If you get sober in L.A., you become somewhat adjusted to occasionally seeing famous people. But there was one that I saw around the rooms when I first got sober that I heard more about than any other simply by virtue of the fact that one of my friends was obsessed with him. She’d grip my leg tightly if he was ever sitting near us and could recite every line from every one of his movies.
One night, soon after I’d gotten sober, he came up to me at a party at a club and told me he recognized me from the rooms. We talked for a while and soon were engaged in enough of a conversation that when one of my friends came over to ask me if I wanted to go to another party and extended the invitation to him as well, he announced that he would only go if I would drive there with him.
So we got in his sports car and made our way to this house party on the other side of town. I felt like I was special, because didn’t I have to be special to be in the situation I was in?
At some point during the drive, he remembered that he had to go to the Venice Film Festival that night and that the private plane taking him there was in fact leaving in a few hours so he wouldn’t be able to go to the second party with me but he said he could still drive me there so I could find my friend. I nodded, marveling at the notion of a life so glamorous that a private plane bound for Europe was routine enough for you to forget all about it.
At one of the red lights, he leaned over to kiss me. I assumed that when you’re as famous and sought-after as he was, that’s just what you did and that any woman who found herself lucky enough to be kissed went along with it. I don’t think it occurred to me to ask myself what I wanted.
When we arrived at the party, he walked me in, gave me one last, soulful kiss and dashed out the door to catch his plane. I could feel the silence that descended on the room -- the way I was suddenly the focus. I acted like it wasn’t a big deal but inside I theorized -- no, I knew -- that, for that moment, I was the most special girl at the party.
It didn’t occur to me until much later that when he left, he didn’t ask for my number.
It didn’t occur to me until after that that I wasn’t entirely sure he knew my name. Had he said it when he left? Had he not? It had been a little hectic what with his plane leaving and all.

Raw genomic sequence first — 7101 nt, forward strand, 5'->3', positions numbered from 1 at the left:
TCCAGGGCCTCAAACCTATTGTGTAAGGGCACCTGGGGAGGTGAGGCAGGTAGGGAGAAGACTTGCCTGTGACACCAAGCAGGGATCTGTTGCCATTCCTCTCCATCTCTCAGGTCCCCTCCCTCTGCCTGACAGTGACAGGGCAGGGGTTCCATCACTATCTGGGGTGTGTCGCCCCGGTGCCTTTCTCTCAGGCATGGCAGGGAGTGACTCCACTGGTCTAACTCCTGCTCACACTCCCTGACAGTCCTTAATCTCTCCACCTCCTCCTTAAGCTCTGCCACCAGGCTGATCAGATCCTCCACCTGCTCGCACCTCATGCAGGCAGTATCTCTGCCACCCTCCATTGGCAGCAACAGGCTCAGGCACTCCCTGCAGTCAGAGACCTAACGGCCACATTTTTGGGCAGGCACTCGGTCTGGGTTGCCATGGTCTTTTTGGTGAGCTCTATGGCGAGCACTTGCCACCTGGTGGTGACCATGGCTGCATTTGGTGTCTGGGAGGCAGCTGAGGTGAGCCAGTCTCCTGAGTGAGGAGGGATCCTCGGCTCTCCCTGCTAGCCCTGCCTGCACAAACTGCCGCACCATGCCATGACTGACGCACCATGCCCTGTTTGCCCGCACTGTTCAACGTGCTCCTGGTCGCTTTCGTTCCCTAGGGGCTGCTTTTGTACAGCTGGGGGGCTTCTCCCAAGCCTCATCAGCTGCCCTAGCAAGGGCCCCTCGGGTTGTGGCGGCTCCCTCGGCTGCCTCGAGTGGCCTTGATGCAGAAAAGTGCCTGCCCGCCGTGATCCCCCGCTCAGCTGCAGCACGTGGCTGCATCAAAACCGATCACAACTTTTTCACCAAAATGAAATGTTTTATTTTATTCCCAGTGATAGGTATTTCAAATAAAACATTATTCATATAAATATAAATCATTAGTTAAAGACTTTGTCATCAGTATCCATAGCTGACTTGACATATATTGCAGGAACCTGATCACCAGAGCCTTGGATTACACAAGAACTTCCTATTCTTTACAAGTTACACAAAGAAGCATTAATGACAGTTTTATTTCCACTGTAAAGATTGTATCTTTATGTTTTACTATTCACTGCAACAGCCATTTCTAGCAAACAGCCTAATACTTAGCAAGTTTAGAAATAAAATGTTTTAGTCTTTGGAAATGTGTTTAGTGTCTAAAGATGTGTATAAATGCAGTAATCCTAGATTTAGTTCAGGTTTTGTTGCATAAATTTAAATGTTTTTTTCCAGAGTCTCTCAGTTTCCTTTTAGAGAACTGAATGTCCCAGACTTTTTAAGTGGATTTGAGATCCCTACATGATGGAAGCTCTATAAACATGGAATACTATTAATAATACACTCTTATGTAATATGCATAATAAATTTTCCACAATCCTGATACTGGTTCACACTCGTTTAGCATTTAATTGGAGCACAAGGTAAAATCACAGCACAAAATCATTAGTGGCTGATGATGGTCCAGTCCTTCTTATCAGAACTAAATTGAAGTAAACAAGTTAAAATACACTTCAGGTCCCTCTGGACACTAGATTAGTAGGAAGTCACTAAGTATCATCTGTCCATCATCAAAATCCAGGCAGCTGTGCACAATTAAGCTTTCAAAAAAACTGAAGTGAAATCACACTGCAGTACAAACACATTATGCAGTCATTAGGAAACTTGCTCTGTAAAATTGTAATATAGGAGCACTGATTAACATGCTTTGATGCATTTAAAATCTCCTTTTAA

If I’m going to be honest, I don’t think I cared all that much. It actually made the story better. Because you’d better believe I told the story -- still tell the story to this day if his name comes up -- but of course, I never want to look like I’m bragging.
The fact that I’d just been the girl of the night and that he didn’t even try to act like he wanted to see me again -- the fact that I was cool enough to understand the game I was playing -- allowed me to be able to act like I was telling a self-deprecating story when I was actually bragging.
When I told my friend, the one who had been obsessed with him, about what had happened, she was so incensed that she told me she’d never speak to me again. And she stuck to that.
On a certain level I thought she was crazy -- she had never even uttered a word to the guy so how on earth could she lay any sort of claim over him? -- but another part of me understood her actions. Because I hadn’t taken care when telling her about what had happened to make sure the story didn’t bother her. Quite the opposite.
I had absolutely reveled in every moment of it, subconsciously hoping that it would make her see that I was somehow superior to others -- superior, in truth, to her. I come from a family where competition is the name of the game and we all know not only that it’s not a game but also that there can be only one winner.
This fact had almost destroyed me as a child, because I’d always felt like the loser -- so it makes sense that I subconsciously went about re-creating the dynamic in my adulthood with me cast as the winner. But that doesn't make it any less cruel rather than B. Because the truth is, I’d never thought much of the guy until I heard her go on and on about him.
I hadn’t thought about any of this a few months later, when I ran into the Porsche-driving, Venice Film Festival-attending actor at the Vanity Fair Oscar party, which I was covering for another magazine. I was told that I could only be inside the party for a half hour but once I did the interviews I had to do, the actor guy spotted me and enthusiastically invited me to go with him to another party in a little while.
Still, just as he was telling me the details, a prim man who worked for Vanity Fair walked up.
“Anna David?” this headset-wearing individual asked. I nodded. “It’s time for you to leave,” he said grimly.
At this point, the actor grabbed my hand. “No!” he said. “Don’t make her go. She’s here with me.”
I looked back at the headset-ed guy, certain that he would see that I was important -- see that important people would put themselves on the line to make sure I could stay -- and back off apologetically. But that night, or at least in that situation, proximity to fame didn’t make a damn bit of difference.
“No, she’s not,” the man responded, as he tugged me toward the door. “She’s with me.” Then he walked me a few more feet and shoved me toward the exit.
I didn’t blame him -- this was, after all, the arrangement I’d agreed to. I’d just forgotten my role.
The above is an excerpt from the Kindle Single They Like Me, They Really Like Me.